HB 2 Analysis of Key Provisions

Caps on Medical Benefits: HB 2 terminates all medical treatment at 15 years from date of injury, except in permanent total disability, permanent partial paralysis and certain amputation cases.  HB 2 requires the Kentucky Department of Workers Claims (DWC) to send a Notice of Termination letter to each injured worker at 26 weeks prior to the expiration of their entitlement to medical benefits; requires the injured worker to obtain and file medical documents by the physician explaining the need for ongoing treatment within 75 days of the expiration of fifteen years; and medical benefits must be approved by an Administrative Law Judge (ALJ) before benefits can continue.  Under current law injured workers are entitled to related medical benefits for the duration of their disability and insurers are permitted to challenge medical treatment. 

Interest Penalties: HB 2 allows insurers to avoid paying interest for delaying disability and/or medical benefit payments to injured workers if an ALJ finds the “delay was caused by the employee.”  This shifts the burden of proof to injured workers by requiring them to prove they were not the cause of the delay.  In 2017, interest for past due benefits were reduced from 12% to 6% and “delay” cases from 18% to 12%.

Re-opening Limitations: Under current law, re-openings can occur within 4 years of an Order or settlement. HB 2 seeks to change this interpretation to permit re-openings only within 4 years of the original Settlement or Award thereby limiting re-opening rights for injured workers by decreasing the allowable time frame within which to file a re-opening claim.  Workers whose disabilities increase from a work related injury more than 4 years after the original award would no longer be entitled to be compensated for the increased disability.

Cumulative Trauma: KRS 342.185 has been consistently interpreted by the Supreme Court to require notice of a claim for cumulative trauma and the filing of a claim within 2 years of the last injurious exposure.  Basically, open ended while the repetitive duties continue.  HB 2 would impose a 5-year limit for notice and filing of claim.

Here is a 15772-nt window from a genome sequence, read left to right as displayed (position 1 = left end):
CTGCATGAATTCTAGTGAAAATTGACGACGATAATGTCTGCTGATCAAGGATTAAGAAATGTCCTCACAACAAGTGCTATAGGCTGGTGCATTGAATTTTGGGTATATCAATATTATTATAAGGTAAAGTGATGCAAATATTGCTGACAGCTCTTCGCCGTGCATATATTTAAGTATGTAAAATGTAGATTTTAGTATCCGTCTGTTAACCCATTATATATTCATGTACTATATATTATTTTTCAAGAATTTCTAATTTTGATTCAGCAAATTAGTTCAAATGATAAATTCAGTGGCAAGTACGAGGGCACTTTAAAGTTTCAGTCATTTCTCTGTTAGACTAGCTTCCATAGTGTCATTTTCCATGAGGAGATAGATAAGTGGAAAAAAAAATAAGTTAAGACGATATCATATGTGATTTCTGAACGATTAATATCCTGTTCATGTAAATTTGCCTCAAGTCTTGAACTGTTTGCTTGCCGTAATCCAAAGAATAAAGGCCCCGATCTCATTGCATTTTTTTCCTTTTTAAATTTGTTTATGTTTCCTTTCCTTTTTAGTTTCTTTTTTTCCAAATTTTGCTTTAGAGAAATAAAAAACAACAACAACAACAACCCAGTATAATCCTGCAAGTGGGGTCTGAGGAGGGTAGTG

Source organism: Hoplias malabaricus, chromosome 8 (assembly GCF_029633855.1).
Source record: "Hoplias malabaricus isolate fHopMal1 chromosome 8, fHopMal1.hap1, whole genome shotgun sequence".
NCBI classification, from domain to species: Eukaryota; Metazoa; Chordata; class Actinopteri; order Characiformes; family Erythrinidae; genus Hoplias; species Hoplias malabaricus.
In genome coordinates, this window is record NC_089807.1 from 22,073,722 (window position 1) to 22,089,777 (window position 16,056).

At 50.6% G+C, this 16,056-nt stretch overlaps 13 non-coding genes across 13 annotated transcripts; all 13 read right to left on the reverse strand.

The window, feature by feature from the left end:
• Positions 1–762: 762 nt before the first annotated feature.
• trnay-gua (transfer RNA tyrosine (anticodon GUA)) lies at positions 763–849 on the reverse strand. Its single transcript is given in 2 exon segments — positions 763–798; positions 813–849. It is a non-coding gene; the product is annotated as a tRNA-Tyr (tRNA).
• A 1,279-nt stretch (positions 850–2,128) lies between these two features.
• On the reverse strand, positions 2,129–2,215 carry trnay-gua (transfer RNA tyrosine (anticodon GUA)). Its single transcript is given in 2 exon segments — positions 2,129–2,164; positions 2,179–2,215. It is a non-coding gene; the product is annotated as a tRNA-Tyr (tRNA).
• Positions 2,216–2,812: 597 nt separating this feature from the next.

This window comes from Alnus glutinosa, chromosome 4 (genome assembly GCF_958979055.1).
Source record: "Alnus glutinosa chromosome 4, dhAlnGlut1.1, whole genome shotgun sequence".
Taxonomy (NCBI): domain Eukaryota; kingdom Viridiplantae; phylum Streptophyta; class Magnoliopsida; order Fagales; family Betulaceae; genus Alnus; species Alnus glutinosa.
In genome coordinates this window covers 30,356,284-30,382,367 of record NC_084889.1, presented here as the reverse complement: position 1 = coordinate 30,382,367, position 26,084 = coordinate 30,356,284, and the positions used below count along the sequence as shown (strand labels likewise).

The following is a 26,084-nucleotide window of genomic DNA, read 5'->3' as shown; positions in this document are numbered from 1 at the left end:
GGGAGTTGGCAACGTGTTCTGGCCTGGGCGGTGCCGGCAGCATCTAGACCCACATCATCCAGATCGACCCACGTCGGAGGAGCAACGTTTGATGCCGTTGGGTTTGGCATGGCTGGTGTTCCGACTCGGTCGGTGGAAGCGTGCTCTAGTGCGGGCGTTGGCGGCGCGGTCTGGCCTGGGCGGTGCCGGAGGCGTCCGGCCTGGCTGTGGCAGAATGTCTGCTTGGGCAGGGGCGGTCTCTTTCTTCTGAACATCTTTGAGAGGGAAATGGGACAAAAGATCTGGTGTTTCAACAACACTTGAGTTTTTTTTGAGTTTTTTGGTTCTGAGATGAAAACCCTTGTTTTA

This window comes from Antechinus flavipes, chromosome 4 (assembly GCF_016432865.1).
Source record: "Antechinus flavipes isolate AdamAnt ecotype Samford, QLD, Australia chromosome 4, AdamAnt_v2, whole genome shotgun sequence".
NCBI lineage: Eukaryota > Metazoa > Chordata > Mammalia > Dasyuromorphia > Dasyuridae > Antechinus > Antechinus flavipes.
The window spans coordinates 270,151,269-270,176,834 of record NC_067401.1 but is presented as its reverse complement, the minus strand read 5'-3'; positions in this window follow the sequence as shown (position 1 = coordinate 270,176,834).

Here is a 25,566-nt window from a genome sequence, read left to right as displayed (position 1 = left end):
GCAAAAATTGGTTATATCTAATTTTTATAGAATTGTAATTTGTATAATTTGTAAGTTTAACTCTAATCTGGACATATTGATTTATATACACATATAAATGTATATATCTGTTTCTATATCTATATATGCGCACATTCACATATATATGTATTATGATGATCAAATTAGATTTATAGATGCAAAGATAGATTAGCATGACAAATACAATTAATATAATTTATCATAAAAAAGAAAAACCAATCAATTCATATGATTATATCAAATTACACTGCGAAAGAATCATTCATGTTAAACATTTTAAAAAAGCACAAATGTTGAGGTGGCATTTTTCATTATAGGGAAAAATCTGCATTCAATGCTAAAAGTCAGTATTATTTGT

Average Weekly Wage: Currently, 1 in 8 injured workers in Kentucky receive weekly temporary total disability benefits below their actual wages due to the statutory cap based upon the State’s average weekly wage.    For those injured workers earning higher wages, HB 2 increases Temporary Total Disability and Permanent Total Disability benefits to 110% of the State’s average weekly wage and increases the rates for Permanent Partial Disability Benefits from 75% to 82.5% of the State’s average weekly wage. 

Such increases do not meaningfully increase disability benefits for the higher wage earner.  The increase to 110% would increase their weekly TTD benefits from $848.41 to $933.25.  However, those earning greater than $1,400 would still have their benefits capped at $933.25.

For permanent partial disability benefits, the calculation increases from 75% to 82.5% of the State’s average weekly wage and would only slightly increase weekly PPD benefits for maximum wage earners between 8% to 10% less attorney fees. 

Burden of Proof Liability Limits:  HB 2 provides that if there is any voluntarily induced non-prescribed substance, the injured worker must prove such was not the proximate cause of the injury.  Under current law insurers must prove that the use of non-prescribed substances were the proximate cause of the injury, thus shifting the burden of proof to injured workers. 

Attorney Fees: HB 2 increases the maximum cap on attorney fees from $12,000 to $18,000.  The increase in attorney fees, while necessary and desirable, would decrease awards received by injured workers lacking a commensurate increase in benefits.  Further, this increase does nothing to address the lack of attorney fees for medical disputes.

Occupational Disease Evaluations: In 2012 the Kentucky Supreme Court found the procedures for evaluating Black Lung cases to be unconstitutional. HB 2 seeks to reincarnate the unconstitutional “B-Readers” system, and to make the statute constitutional, by having all occupational disease claims decided under the former Black Lung evaluation procedures and laws.

Disability Benefits: HB 2 would terminate all disability benefits for injured workers at age 67 or if a senior worker is injured after age 67 they will be eligible for only an additional two years of disability benefits.  The Supreme Court has held that the cap on disability benefits for senior injured workers unconstitutional. 

Treatment Guidelines and Pharmaceutical Formulary: HB 2 requires the Commissioner of Workers Claims to promulgate treatment guidelines and pharmaceutical formulary.  Treatment guidelines take away decisions for medical treatment from injured workers and their treating physicians resulting in a cookie-cutter approach to medical care for injured workers.